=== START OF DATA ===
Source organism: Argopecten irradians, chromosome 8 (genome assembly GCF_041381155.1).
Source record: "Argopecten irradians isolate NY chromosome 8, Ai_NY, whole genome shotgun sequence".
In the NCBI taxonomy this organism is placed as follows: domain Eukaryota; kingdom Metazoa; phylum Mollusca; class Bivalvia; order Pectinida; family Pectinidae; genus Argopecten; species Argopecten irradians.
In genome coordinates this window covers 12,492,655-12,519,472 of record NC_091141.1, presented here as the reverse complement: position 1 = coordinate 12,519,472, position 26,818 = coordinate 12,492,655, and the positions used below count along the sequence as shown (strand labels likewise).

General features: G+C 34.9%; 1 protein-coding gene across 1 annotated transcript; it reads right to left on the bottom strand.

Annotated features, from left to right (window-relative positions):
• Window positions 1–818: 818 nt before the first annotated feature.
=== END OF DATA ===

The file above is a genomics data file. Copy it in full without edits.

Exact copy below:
Source organism: Argopecten irradians, chromosome 8 (genome assembly GCF_041381155.1).
Source record: "Argopecten irradians isolate NY chromosome 8, Ai_NY, whole genome shotgun sequence".
In the NCBI taxonomy this organism is placed as follows: domain Eukaryota; kingdom Metazoa; phylum Mollusca; class Bivalvia; order Pectinida; family Pectinidae; genus Argopecten; species Argopecten irradians.
In genome coordinates this window covers 12,492,655-12,519,472 of record NC_091141.1, presented here as the reverse complement: position 1 = coordinate 12,519,472, position 26,818 = coordinate 12,492,655, and the positions used below count along the sequence as shown (strand labels likewise).

General features: G+C 34.9%; 1 protein-coding gene across 1 annotated transcript; it reads right to left on the bottom strand.

Annotated features, from left to right (window-relative positions):
• Window positions 1–818: 818 nt before the first annotated feature.